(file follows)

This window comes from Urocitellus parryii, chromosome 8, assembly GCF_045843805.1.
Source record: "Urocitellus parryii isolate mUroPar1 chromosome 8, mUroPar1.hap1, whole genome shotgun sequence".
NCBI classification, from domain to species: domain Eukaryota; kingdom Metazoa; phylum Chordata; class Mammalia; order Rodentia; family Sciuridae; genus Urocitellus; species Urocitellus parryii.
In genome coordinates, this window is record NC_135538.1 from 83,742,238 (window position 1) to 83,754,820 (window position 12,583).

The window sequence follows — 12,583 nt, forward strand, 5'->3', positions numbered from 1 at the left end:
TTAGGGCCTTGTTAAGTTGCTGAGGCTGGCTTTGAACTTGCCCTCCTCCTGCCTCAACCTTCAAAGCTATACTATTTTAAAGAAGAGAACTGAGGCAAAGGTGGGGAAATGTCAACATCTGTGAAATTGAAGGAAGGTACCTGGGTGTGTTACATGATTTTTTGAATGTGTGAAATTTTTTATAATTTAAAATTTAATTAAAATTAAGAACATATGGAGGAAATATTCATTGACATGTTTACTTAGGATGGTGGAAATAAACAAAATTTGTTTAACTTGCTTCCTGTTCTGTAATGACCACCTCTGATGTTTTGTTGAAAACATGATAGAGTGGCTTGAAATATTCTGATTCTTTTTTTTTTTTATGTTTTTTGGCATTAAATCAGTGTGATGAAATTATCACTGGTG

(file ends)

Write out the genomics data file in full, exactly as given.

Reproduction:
This window comes from Urocitellus parryii, chromosome 8, assembly GCF_045843805.1.
Source record: "Urocitellus parryii isolate mUroPar1 chromosome 8, mUroPar1.hap1, whole genome shotgun sequence".
NCBI classification, from domain to species: domain Eukaryota; kingdom Metazoa; phylum Chordata; class Mammalia; order Rodentia; family Sciuridae; genus Urocitellus; species Urocitellus parryii.
In genome coordinates, this window is record NC_135538.1 from 83,742,238 (window position 1) to 83,754,820 (window position 12,583).

The window sequence follows — 12,583 nt, forward strand, 5'->3', positions numbered from 1 at the left end:
TTAGGGCCTTGTTAAGTTGCTGAGGCTGGCTTTGAACTTGCCCTCCTCCTGCCTCAACCTTCAAAGCTATACTATTTTAAAGAAGAGAACTGAGGCAAAGGTGGGGAAATGTCAACATCTGTGAAATTGAAGGAAGGTACCTGGGTGTGTTACATGATTTTTTGAATGTGTGAAATTTTTTATAATTTAAAATTTAATTAAAATTAAGAACATATGGAGGAAATATTCATTGACATGTTTACTTAGGATGGTGGAAATAAACAAAATTTGTTTAACTTGCTTCCTGTTCTGTAATGACCACCTCTGATGTTTTGTTGAAAACATGATAGAGTGGCTTGAAATATTCTGATTCTTTTTTTTTTTTATGTTTTTTGGCATTAAATCAGTGTGATGAAATTATCACTGGTG